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Stock market today: Asian markets are mixed after a slow day on Wall St ahead of US inflation update


A person walks in front of an electronic stock board showing Japan's sector Indices at a securities firm in Tokyo, March 22, 2024. Asia stocks were mostly higher on Tuesday, April 9, 2024, with investors mainly focusing on a U.S. inflation report and what it means for interest rate cuts by the Federal Reserve.(AP Photo/Eugene Hoshiko, File)

BANGKOK (AP) — Shares were mixed in Asia on Wednesday after U.S. stock indexes held at a near standstill ahead of some potentially market-moving reports.

Hong Kong's Hang Seng gained 1.9% to 17,144.54, while the Shanghai Composite index slipped 0.3% to 3,088.25.

Tokyo's Nikkei 225 gave up 0.4% to 39,616.51 and the S&P/ASX 200 in Sydney gained 0.4%, to 7,854.30.

India's Sensex advanced 0.4% and the SET in Bangkok climbed 0.7%.

Markets in South Korea were closed for an election.

On Tuesday, the S&P 500 edged up 0.1% to 5,209.91 after barely budging the day before. The Dow Jones Industrial Average slipped less than 0.1%, to 38,883.67, while the Nasdaq composite rose 0.3%, to 16,306.64.

Later Wednesday the U.S. will release its highly anticipated update on inflation at the consumer level. This week will also bring other reports on inflation, and big U.S. companies will begin reporting how much profit they made during the first three months of the year.

The dominant question hanging over Wall Street is whether inflation will cool enough to convince the Federal Reserve to deliver the cuts to interest rates that traders are craving and have been betting on.

“There’s a palpable sense of nervousness among investors as they exercise a modicum of restraint, concerned about the possibility of hotter-than-expected inflation figures,” Stephen Innes of SPI Asset Management said in a commentary.

Some doubts have crept in following a series of hotter -than- expectedreports on the economy, and traders now expect just two or three cuts to rates this year. Some are even talking about the possibility of zero. That’s down from forecasts at the start of the year for six or seven cuts, according to data from CME Group.

The Fed’s main interest rate is at its highest level in more than two decades and the risk is that rates left too high for too long might cause a recession.

While a jump in oil prices this year has raised worries about a feedthrough into inflation, oil would likely need to rise “well above levels seen even in the peak Russia-Ukraine commodity price spike for a meaningful impact on core inflation,” the Bank of America strategists said in a BofA Global Research report.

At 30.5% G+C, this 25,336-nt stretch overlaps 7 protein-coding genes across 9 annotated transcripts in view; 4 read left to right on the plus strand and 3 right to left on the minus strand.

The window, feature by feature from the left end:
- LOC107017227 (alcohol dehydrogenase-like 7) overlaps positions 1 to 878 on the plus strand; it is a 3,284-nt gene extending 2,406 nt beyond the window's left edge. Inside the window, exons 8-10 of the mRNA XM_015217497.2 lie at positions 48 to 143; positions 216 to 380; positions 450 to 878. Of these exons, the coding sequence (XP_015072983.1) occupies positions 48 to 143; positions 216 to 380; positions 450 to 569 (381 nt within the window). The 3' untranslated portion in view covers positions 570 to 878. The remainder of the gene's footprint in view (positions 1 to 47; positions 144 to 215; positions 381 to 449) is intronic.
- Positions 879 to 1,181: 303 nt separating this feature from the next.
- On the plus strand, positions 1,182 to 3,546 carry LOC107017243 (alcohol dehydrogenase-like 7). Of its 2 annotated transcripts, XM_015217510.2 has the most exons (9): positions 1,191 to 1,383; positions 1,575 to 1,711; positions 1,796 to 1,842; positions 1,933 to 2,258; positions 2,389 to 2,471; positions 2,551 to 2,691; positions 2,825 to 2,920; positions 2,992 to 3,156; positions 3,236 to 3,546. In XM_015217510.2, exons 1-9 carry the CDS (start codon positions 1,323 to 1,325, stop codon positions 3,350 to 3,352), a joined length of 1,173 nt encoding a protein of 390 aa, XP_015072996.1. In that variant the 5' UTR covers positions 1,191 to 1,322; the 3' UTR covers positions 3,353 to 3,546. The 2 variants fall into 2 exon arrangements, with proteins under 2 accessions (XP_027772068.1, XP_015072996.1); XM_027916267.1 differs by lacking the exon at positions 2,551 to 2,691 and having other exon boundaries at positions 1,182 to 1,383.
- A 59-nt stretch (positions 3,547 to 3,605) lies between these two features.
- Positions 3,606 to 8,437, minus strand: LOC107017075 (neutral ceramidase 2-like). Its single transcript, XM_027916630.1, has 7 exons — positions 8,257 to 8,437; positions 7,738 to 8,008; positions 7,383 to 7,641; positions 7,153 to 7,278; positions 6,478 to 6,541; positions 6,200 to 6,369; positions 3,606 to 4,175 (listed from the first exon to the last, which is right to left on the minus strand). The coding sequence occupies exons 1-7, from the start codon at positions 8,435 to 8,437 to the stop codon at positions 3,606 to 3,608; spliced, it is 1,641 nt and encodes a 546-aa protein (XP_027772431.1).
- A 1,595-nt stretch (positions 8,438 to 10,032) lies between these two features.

U.S. benchmark crude oil gained 4 cents early Wednesday to $85.27 per barrel in electronic trading on the New York Mercantile Exchange. On Tuesday, it fell $1.20 to settle at $85.23, trimming its gain for the year so far to below 20%.

Brent crude, the international standard, was up 3 cents to $89.45 per barrel, after falling 96 cents on Wednesday to $89.42 per barrel.

On Wall Street, Apple helped nudge the S&P 500 higher by rising 0.7%. It trimmed it loss for the year to a shade below 12%.

Norfolk Southern rose 1.3% even though the railroad reported preliminary earnings results for the first quarter that were shy of analysts’ expectations.

It agreed to pay $600 million in a class-action lawsuit settlement related to a fiery train derailment last year in eastern Ohio. The company said the agreement, if approved by the court, will resolve all class action claims within a 20-mile radius from the derailment and personal injury claims within a 10-mile radius for those choosing to participate.

Some of Wall Street's largest losses came from the same stocks that have been the biggest winners in the market's frenzy around artificial-intelligence technology.

Nvidia sank 2%, and because it's one of the biggest stocks in the market, it was the single heaviest force weighing on the S&P 500. Super Micro Computer fell 2.6%, though its stock has still more than tripled so far this year.

Tilray Brands tumbled 20.7% after the cannabis company reported weaker revenue growth for its latest quarter than analysts expected.

In currency dealings, the U.S. dollar rose to 151.77 Japanese yen from 151.75 yen. The euro fell to $1.0852 from $1.0857.

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AP Business Writer Stan Choe contributed.

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